Keywords: Isoorientin, oral, pharmacokinetics, plasma, rat, ultra-high-performance liquid chromatography-diode array detector
|How to cite this article:|
Kieu Trang DN, Kim YC, Kwon SH, Jang CG, Maeng HJ. Determination of isoorientin levels in rat plasma by ultra-high performance liquid chromatography coupled with diode array detector and its application to a pharmacokinetic study. Phcog Mag 2019;15:81-6
|How to cite this URL:|
Kieu Trang DN, Kim YC, Kwon SH, Jang CG, Maeng HJ. Determination of isoorientin levels in rat plasma by ultra-high performance liquid chromatography coupled with diode array detector and its application to a pharmacokinetic study. Phcog Mag [serial online] 2019 [cited 2021 May 12];15:81-6. Available from: http://www.phcog.com/text.asp?2019/15/60/81/250614
- A simple, rapid, and cost-effective ultra-high-performance liquid chromatography-diode array detector (UHPLC-DAD) method was developed and validated for the quantitation of isoorientin
- This method showed good linearity, accuracy, and precision suitable for the determination of isoorientin in rat plasma
- The developed UHPLC-DAD method successfully applied to an oral pharmacokinetic study in rats.
| Introduction|| |
Flavonoids are natural polyphenolic compounds and are widely distributed in plants and have a diphenylpropane (C6-C3-C6 skeleton) consisting of two phenyl rings and heterocyclic ring. The flavonoids are divided into the following subclasses according to oxidative status and the number and types of substituents on the heterocyclic ring, flavones, flavonols, flavanones, flavanols, dihydroflavonols, anthocyanidins, and isoflavones. Flavonoids have received widespread attention because they have various health benefits and pharmacological effects.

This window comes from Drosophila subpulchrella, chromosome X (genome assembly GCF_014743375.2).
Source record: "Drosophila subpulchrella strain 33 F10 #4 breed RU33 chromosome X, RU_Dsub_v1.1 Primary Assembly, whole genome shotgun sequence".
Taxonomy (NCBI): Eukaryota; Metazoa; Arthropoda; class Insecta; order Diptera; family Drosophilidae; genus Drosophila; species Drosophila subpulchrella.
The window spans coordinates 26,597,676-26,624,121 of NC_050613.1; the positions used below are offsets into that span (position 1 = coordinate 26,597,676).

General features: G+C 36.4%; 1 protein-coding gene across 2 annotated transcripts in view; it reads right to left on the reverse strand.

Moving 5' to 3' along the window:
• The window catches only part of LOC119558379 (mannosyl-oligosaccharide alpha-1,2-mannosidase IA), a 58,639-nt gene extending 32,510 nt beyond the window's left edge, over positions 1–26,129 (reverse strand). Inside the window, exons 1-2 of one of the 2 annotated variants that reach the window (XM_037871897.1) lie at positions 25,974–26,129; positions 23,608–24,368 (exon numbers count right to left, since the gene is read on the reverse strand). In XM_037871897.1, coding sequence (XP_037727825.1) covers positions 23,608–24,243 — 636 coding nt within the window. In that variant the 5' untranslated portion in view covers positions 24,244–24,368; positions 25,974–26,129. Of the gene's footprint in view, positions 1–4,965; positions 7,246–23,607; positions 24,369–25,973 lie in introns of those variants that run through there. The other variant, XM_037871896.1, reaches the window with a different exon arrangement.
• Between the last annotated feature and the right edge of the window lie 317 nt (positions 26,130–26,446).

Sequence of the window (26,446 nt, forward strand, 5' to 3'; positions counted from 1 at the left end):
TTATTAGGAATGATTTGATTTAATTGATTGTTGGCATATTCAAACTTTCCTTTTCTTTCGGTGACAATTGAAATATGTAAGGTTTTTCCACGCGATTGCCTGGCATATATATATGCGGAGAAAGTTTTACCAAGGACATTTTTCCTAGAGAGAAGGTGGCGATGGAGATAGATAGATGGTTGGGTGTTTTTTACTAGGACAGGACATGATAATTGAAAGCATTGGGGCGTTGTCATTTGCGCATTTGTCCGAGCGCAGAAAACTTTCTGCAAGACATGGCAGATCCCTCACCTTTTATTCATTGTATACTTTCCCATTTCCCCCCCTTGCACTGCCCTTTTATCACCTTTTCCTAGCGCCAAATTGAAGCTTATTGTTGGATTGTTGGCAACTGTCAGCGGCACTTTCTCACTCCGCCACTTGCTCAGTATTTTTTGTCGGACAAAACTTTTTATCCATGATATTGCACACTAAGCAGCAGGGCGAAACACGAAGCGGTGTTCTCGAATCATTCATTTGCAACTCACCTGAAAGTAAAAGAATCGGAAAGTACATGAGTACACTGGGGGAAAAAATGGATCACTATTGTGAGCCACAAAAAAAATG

Most flavonoids exist as glycosides in plants, typically as O- or C-glycosides, though a small number are aglycones. In some cases, glycosyl flavonoids have better pharmacological effects or pharmacokinetic properties than their aglycones, although it is difficult to draw general conclusions regarding the impact of glycosylation., Isoorientin (also called homoorientin, 6-C-beta-D-glucopyranosyl-3',4', 5, 7-tetrahydroxyflavone) is a flavone C-glycoside (luteolin-6-C-glucoside) [Figure 1]a that is present in a variety of medicinal plants, including Jatropha ciliata, Arum palaestinum, Desmodium styracifolium, Swertia pseudochinensis, Cymbopogon citrates, Gentiana olivieri, Fagopyrum esculentum, and Patrinia villosa.,,,,,,, Recent publications have reported isoorientin has diverse pharmacological effects, which include anti-inflammatory,,, antioxidant,, anti-Alzheimer's disease, anti-diabetic, hepato-protective, and anticancer effects in vitro and/or in vivo. Furthermore, isoorientin has been used in nutraceutical products made from plants, and thus, its pharmacokinetics and pharmacodynamics are of considerable research interest.